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Schutt Vision gives coaches new tool with built-in helmet camera
Published: June 30, 2014 at 06:56 p.m. Updated: June 30, 2014 at 07:24 p.m.

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By Bill Bradley, contributing editor

While Schutt Sports officials are proud of their breakthroughs in football-helmet padding, there's one new product that has the company streaming and beaming.
Schutt has created the helmet camera, a.k.a. Schutt Vision. It's a full-contact helmet with a built-in HD video system that records from field-level angles.

"It has the chance to revolutionize the way football practices are run," said Glenn Beckmann, director of marketing communications for Schutt, "The entire camera fits in the nose bumper on the helmet. The electronics fit inside the cushioning. It's NOCSAE compliant. It's the first helmet with a camera you can wear in a game."

That's against NCAA rules, but about 30 NCAA Division I college football teams have been using them in practices. Schools like Clemson, LSU and Texas Tech have integrated the device into their coaching tools.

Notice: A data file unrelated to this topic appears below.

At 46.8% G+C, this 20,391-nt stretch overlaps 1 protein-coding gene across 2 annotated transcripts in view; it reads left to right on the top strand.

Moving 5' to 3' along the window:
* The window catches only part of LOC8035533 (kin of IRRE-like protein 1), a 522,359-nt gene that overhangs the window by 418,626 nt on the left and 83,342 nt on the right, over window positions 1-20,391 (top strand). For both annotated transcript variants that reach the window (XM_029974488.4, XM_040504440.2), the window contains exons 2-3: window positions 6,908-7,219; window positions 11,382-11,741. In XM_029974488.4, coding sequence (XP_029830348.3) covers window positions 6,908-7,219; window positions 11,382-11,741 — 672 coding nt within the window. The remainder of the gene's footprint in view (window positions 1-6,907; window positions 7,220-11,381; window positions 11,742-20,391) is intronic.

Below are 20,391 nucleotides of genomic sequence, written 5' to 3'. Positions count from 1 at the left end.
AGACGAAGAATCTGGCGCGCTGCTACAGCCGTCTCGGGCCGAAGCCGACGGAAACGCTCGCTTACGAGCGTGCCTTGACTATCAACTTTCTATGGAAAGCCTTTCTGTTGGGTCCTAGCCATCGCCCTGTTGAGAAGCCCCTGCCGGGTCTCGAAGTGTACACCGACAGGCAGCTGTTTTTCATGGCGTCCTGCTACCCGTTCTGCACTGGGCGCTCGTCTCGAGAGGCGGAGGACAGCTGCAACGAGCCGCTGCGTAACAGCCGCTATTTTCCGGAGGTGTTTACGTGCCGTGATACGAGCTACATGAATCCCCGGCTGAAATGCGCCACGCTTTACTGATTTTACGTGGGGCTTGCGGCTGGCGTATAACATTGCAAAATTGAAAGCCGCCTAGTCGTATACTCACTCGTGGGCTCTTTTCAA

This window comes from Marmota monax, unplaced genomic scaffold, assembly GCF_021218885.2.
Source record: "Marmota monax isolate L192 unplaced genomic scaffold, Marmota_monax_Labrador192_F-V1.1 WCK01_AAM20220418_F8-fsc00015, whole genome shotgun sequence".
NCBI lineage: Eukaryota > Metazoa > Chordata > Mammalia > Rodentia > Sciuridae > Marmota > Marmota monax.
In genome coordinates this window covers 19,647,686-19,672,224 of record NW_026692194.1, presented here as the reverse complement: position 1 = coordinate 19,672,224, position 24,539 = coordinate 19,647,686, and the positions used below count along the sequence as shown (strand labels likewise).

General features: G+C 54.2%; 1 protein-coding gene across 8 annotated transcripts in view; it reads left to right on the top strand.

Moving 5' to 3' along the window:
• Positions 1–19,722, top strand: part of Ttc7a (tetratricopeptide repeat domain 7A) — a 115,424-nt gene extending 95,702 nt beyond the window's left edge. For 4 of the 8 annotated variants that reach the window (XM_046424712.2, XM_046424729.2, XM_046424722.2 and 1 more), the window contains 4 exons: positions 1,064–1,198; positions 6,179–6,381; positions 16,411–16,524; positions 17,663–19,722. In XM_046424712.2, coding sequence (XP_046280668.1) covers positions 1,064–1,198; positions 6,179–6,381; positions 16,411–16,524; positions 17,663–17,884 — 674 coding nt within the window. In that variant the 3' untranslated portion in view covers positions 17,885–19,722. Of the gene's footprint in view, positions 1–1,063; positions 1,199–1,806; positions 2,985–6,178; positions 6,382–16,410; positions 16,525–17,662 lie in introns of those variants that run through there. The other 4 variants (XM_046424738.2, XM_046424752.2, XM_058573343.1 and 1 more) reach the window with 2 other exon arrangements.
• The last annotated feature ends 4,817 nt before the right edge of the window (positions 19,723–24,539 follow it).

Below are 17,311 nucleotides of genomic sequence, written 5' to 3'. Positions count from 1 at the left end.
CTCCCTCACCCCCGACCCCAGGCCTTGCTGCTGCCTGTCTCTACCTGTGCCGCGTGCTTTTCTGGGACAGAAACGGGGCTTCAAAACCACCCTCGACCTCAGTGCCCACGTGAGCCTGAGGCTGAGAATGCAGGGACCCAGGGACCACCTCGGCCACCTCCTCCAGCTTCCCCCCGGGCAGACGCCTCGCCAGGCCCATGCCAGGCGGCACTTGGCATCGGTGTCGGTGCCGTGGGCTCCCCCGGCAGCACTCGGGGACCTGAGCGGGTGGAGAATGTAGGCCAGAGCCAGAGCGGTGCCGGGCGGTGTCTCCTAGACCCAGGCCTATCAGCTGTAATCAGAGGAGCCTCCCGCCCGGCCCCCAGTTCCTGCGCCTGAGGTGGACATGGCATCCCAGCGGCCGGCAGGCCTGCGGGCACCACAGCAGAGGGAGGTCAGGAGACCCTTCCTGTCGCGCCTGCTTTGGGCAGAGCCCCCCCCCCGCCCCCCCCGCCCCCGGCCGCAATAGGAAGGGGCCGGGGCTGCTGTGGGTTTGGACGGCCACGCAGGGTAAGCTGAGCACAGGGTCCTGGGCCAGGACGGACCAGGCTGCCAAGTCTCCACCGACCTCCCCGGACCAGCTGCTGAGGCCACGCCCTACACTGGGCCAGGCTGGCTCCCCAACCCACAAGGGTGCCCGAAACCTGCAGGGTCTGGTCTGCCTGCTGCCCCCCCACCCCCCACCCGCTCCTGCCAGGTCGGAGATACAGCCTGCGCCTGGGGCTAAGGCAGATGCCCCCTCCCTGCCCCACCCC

However, Schutt Vision, which was developed with Sports Video Innovations in Dallas, has been adopted by the Arena Football League, which frequently has used it during ESPN and CBS Sports Network game broadcasts.

In the NFL, Schutt Vision has been tried by the Buffalo Bills, Jacksonville Jaguars and Pittsburgh Steelers during minicamps and OTAs.

"You can identify the fronts and when we are pointing out (middle linebackers) and stuff like that, because usually the eyes are looking where he's pointing,” Steelers offensive coordinator Todd Haley told Tribune Review earlier this month. "You can see the direction the head is at the snap. It's interesting technology. It's a neat concept. We haven't done a whole bunch with it, but the technology is phenomenal. If not for anything else, it forces the player that has it on to be on his P's and Q's."

Beckmann said he has been getting rave reviews from other pro and college coaches.

"It's already shaping the way coaches are coaching," Beckmann said. "They can see what their quarterbacks are seeing. They can see what their linebackers are keying on.

"The head has to follow the eyes. So if they're looking somewhere that they're not supposed to be looking, the coaches can see that."

As the Arena League has shown, Beckmann said Schutt Vision could change the games are televised.

"On the public side of the game, can you imagine sitting in the stadium and being able to see this point of view through your smart device in your hand?" Beckmann said. "Imagine Matt Stafford throwing a pass up in the air and they switch the view to Calvin Johnson's helmet camera looking up at the ball as the catches it.

"It's dazzling. It's a fantastic experience. I see that really, truly revolutionizing the way games are broadcast."

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